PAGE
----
Linking political systems and priorities to the magnitude of health inequities: Evidence, gaps and a research agenda
Author(s)/Editor(s): Beckfield J, Krieger N
Publisher/Organizer: Epidemiologic Reviews
Publication date: 27 May 2009.
“A new focus within both social epidemiology and political sociology investigates how political systems and priorities shape health inequities. To advance—and better integrate—research on political determinants of health inequities, the authors conducted a systematic search of the ISI Web of Knowledge and PubMed databases and identified 45 studies, commencing in 1992, that explicitly and empirically tested, in relation to an a priori political hypothesis, for either changes in the magnitude of health inequities or significant cross-national differences in the magnitude of health inequities.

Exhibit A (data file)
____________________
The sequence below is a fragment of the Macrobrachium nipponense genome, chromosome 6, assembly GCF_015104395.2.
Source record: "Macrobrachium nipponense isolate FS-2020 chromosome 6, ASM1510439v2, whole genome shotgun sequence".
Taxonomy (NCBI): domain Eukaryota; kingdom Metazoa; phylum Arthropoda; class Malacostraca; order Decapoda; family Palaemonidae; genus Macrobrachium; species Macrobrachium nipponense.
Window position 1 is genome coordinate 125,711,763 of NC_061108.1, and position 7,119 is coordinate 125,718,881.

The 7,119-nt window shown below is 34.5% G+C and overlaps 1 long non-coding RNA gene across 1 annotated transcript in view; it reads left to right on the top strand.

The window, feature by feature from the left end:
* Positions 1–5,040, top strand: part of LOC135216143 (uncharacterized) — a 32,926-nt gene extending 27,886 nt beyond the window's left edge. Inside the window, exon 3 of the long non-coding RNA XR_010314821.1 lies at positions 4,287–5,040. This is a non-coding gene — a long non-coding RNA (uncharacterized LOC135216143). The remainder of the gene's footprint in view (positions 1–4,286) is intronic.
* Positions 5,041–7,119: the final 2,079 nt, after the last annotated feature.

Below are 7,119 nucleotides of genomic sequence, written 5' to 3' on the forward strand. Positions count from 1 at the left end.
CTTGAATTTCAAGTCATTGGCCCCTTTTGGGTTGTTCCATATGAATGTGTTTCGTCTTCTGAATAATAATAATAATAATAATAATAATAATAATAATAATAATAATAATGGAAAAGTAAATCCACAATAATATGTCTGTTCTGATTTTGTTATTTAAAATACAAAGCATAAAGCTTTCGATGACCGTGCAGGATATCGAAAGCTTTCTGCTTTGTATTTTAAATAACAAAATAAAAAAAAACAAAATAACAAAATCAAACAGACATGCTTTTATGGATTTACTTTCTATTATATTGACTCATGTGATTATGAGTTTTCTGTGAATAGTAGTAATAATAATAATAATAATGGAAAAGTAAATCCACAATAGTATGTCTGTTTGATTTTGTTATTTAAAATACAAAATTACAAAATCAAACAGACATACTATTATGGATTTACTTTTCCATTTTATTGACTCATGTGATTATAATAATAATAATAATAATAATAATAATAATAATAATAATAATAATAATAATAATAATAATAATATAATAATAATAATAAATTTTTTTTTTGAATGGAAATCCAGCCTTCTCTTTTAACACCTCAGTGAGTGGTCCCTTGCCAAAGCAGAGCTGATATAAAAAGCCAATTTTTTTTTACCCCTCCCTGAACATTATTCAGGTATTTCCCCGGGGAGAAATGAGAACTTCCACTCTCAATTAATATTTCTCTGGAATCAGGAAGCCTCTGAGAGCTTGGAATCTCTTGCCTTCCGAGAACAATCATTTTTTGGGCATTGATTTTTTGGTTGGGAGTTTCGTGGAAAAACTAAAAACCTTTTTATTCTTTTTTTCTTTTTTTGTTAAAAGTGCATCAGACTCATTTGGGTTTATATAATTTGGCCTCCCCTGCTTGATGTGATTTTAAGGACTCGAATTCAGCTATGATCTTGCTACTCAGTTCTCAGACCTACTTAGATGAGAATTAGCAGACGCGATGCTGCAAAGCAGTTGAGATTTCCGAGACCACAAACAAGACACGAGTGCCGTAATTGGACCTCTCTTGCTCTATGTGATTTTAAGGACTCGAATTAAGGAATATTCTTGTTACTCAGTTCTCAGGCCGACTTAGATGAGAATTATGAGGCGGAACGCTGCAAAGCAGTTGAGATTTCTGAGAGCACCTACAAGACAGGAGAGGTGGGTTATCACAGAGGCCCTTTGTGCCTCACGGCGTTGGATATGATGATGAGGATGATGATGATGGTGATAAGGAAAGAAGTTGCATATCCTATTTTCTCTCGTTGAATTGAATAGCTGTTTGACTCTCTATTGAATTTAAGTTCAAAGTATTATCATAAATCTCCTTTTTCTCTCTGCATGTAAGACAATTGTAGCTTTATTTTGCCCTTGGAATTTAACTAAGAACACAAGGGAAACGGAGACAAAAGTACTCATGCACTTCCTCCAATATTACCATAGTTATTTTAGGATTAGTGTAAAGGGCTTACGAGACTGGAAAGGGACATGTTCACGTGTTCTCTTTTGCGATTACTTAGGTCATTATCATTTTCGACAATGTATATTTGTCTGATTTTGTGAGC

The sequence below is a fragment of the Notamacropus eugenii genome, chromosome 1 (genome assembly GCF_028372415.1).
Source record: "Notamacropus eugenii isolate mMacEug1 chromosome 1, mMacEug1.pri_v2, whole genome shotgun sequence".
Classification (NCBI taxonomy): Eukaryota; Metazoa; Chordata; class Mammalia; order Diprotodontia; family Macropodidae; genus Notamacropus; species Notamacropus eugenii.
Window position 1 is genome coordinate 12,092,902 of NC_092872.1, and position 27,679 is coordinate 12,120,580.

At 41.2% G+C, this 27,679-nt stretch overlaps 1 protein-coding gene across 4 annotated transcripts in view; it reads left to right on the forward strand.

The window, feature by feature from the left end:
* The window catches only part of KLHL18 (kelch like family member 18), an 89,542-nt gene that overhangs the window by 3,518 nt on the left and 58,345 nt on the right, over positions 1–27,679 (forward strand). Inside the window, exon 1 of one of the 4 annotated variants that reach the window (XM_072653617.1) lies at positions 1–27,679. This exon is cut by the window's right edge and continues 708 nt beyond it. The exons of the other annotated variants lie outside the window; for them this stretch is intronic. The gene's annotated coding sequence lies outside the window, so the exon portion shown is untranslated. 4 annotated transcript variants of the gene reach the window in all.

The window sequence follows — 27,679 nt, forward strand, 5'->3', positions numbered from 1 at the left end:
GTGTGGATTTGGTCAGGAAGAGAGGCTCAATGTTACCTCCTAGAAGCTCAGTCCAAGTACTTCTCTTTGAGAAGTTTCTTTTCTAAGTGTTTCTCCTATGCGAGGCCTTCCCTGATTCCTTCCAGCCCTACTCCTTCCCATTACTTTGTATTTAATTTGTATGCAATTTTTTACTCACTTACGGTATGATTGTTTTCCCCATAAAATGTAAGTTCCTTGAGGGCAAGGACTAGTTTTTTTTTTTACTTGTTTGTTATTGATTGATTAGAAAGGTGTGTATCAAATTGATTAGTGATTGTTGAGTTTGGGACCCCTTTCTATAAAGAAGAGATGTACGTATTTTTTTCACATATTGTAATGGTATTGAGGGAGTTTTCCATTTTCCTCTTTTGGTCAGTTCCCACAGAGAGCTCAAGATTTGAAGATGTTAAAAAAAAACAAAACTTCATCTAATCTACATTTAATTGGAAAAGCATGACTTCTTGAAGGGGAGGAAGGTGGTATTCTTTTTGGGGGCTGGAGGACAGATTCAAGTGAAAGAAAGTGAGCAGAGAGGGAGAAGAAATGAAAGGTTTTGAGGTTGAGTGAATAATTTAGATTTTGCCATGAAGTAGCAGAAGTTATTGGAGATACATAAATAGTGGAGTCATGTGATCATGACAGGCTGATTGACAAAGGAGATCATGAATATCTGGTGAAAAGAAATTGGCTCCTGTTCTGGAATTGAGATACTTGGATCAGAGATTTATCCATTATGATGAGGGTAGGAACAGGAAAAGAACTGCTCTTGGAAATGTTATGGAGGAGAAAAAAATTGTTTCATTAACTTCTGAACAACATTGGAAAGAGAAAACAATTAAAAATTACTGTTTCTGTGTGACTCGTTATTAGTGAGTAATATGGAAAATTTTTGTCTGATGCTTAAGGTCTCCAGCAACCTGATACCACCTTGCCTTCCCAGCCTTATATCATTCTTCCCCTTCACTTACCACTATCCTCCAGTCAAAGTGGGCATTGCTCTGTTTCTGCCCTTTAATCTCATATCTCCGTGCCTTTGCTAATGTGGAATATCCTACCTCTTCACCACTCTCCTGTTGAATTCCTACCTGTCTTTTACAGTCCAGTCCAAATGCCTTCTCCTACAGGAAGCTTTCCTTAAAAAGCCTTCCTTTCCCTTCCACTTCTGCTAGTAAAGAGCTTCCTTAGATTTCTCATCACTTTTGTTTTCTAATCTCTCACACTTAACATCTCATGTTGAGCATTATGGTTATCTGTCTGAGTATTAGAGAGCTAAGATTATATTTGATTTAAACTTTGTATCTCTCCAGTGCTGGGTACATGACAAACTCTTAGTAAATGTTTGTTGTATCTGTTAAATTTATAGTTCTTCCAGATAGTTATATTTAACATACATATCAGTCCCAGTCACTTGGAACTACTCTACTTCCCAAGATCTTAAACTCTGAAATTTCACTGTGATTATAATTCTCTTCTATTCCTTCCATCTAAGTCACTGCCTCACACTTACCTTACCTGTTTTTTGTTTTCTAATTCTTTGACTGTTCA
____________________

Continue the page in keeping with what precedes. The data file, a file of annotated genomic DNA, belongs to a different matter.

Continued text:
Overall, 84% of the studies focused on the global North, and all clustered around 4 political factors:
- the transition to a capitalist economy;
- neoliberal restructuring;
- welfare states; and
- political incorporation of subordinated racial/ethnic, indigenous, and gender groups.